The recent pre-dawn transfer of ailing Chen Shui-bian from a locked psychiatric unit at Veteran’s Hospital in Taipei to Taichung Prison against the medical advice of all of Chen’s doctors has led to calls on April 23 for the Taiwanese medical community and international legal community to denounce the conditions of Chen’s imprisonment. The forced move caused the depressed Chen to attempt suicide by hanging from a doorknob with a shirt around his neck.
Chen Shui-bian, former president of the Republic of China in-exile from 2000 to 2008, is serving a lengthy prison sentence for alleged corruption following a conviction in a controversial no-jury trial. Many have charged that Chen is a political prisoner, incarcerated because of his opposition to Ma Ying-jeou’s drift toward the People’s Republic of China which claims Taiwan as a renegade province. Chen’s harsh prison treatment in a tiny punishment cell without even a bed has broken his spirit and health. Chen has been confined in the hospital for six months for several medical problems including severe depression and a degenerative neurological illness.
Dr. Lai Chi-wan, chairman of the Taiwan Medical Accreditation Council, made a public call on Taiwan’s medical community to step forward and voice concern over Chen Shui-bian’s human rights to medical care. In an open letter published in the Liberty Times today Dr. Lai stated his concerns.
“I would like to call on all medical professionals and associations in Taiwan to stand up and tell Ministry of Justice and Ma Ying-jeou that you are angry with their disrespect for human life and rule of law,” wrote Dr. Lai.
During the rushed transfer of Chen Shui-bian no treatment plan was developed for the prison by Chen’s doctors, as is standard procedure; and Chen’s prescribed medication was ignored by prison staff and left behind.
Dr. Lai explained why this is important and raises his concern:
“The patient must be given sufficient prescribed medicine to carry along. In this way, we can be assured that any risks of medical accidents and delays could be minimized. This is also an important metric for evaluating the quality of patient safety and medical care as well as the professionalism of a hospital.”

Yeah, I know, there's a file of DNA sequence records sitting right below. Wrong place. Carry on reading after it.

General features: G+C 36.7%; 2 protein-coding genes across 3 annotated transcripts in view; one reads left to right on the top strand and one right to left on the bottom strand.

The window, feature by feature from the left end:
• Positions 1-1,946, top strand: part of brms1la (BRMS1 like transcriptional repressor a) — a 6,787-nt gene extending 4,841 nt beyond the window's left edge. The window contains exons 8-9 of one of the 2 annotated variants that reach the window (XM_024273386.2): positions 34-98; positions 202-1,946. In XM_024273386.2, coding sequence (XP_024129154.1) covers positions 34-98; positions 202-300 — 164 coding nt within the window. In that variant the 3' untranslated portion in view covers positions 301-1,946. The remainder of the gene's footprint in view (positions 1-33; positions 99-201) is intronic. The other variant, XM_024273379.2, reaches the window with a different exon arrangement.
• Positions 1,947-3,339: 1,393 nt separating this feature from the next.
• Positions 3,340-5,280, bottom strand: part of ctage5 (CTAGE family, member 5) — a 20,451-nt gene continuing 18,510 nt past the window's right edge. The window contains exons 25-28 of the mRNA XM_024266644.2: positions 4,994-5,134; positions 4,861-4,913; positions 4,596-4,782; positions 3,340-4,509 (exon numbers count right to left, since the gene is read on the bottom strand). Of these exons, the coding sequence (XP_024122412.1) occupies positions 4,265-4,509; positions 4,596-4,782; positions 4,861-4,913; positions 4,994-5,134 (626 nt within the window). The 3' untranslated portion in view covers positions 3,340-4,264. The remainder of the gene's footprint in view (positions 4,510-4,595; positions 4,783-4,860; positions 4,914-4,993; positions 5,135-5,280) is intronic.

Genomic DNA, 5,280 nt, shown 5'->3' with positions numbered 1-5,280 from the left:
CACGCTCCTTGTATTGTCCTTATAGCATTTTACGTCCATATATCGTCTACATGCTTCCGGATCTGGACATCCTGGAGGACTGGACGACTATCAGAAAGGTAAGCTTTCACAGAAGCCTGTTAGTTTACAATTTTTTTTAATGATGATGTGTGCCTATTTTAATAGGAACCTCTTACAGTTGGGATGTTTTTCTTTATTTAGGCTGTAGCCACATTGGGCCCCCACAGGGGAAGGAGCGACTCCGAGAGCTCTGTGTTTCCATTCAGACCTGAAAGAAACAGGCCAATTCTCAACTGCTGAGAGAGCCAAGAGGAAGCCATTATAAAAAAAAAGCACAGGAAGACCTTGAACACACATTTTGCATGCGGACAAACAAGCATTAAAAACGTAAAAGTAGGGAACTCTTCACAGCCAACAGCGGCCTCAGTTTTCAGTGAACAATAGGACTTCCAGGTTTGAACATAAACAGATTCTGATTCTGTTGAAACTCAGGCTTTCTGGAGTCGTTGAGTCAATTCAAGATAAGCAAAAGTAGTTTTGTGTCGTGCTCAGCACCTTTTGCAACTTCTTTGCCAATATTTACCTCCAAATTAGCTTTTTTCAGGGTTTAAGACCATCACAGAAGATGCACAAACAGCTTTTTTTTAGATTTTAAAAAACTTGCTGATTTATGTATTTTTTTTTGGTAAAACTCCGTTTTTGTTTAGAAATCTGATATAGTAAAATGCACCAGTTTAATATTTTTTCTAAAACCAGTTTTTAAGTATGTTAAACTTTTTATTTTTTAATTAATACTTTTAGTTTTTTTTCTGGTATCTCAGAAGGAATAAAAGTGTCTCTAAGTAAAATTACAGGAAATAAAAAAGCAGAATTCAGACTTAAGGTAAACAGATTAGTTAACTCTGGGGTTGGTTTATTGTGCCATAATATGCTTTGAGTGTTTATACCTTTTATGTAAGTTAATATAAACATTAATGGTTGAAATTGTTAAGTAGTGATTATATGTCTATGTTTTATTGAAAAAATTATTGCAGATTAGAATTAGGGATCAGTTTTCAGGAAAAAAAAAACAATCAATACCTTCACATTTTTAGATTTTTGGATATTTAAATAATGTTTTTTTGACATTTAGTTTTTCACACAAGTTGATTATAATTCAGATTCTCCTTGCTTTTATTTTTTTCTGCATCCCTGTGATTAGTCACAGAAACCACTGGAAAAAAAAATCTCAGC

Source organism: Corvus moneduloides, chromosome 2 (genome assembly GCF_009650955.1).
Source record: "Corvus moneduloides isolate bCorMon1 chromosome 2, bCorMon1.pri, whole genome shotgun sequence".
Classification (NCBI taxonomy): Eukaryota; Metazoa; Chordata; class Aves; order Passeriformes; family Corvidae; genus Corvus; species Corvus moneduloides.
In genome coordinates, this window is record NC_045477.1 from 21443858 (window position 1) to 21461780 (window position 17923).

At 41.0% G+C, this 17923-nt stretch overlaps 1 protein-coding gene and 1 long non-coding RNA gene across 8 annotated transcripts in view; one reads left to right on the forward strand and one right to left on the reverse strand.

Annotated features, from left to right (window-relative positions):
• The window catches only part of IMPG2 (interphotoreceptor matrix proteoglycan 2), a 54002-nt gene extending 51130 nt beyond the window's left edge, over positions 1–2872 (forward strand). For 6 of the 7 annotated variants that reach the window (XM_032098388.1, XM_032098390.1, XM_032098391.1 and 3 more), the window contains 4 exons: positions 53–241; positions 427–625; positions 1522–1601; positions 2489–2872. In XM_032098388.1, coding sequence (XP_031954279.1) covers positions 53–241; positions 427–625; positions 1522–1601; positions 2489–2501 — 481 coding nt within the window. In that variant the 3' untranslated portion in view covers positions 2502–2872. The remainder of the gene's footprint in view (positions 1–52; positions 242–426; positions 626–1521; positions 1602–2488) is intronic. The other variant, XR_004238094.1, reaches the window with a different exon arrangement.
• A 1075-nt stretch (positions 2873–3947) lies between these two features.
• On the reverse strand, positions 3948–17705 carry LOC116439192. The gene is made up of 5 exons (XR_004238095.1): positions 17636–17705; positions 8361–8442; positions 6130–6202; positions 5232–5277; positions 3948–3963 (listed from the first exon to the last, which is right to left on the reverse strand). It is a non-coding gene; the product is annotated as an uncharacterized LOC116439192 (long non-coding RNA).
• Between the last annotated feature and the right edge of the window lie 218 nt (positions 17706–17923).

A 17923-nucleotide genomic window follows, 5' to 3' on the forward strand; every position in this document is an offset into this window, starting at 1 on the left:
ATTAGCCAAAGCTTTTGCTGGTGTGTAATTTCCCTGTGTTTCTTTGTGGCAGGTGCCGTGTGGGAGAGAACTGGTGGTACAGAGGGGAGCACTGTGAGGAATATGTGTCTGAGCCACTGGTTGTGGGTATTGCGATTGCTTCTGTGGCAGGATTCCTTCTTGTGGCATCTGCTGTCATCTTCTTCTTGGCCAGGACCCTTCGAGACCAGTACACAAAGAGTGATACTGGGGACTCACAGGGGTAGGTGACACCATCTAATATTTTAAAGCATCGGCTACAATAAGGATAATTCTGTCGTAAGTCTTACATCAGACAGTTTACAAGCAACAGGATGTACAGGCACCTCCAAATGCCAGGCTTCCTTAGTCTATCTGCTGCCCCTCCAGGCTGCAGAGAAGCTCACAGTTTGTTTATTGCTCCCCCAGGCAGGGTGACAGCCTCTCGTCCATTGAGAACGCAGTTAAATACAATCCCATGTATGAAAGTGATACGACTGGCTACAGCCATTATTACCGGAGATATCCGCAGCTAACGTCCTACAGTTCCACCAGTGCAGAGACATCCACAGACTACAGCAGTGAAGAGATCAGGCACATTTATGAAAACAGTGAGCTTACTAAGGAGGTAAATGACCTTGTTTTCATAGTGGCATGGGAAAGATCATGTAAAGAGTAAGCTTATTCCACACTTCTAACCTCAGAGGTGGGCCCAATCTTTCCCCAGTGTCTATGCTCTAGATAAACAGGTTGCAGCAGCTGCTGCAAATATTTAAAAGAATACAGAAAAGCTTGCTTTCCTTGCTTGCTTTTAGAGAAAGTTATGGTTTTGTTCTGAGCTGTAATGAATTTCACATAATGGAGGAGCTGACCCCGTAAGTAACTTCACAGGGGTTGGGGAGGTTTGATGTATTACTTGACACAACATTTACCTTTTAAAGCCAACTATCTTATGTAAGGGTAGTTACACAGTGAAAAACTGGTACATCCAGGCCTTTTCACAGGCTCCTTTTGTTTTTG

“I would like to call on all fellow medical professionals in Taiwan that we shall not tolerate this "rogue" behavior of the Ministry of Justice to toss aside professional medical opinions…. Professional medical opinion should not be disregarded and medical human rights must be protected. Ma's government must handle President Chen's medical care in a transparent and legal way,” concluded Dr. Lai in his appeal.
Meanwhile, in the United States, a former attorney of Chen Shui-bian issued a public call to the international legal community to raise alarm at the actions of Ma Ying-jeou’s administration. Jonathan Levy, an international litigator, released a public statement condemning mistreatment of Chen:
“I am appealing to the international legal community to support the immediate medical parole of Chen Shui-bian from prison. I am asking all legal professionals to register their concern with the government of the Republic of China (Taiwan) and the influential US representative organization in Taiwan, the American Institute in Taiwan.”
“President Chen was instrumental in bringing democracy to Taiwan which languished under the Kuomintang dictatorship of Chiang Kai-shek and his cronies for more than 40 years. Mr. Chen brought rule by civil society to Taiwan, he deserves to be paroled and/or pardoned and his legacy honored,” said Levy.
“Mr. Chen and his wife survived assassination attempts but never abandoned their dedication to democracy. When the Kuomintang again came to power, this time via the ballot box, they wasted no time launching a legal vendetta against Mr. Chen and his family,” said Levy. “He was imprisoned for trumped up economic crimes under the harshest conditions possible not befitting a man of his stature. Now that he is gravely ill, he continues to be treated worse than a war criminal.”
Levy concluded: “A few days ago Mr. Chen attempted suicide. An immediate medical parole must be provided by his jailers, the Kuomintang government of Taiwan. Failure to do so indicates that the intentions of the Kuomintang government are dishonorable and undemocratic.”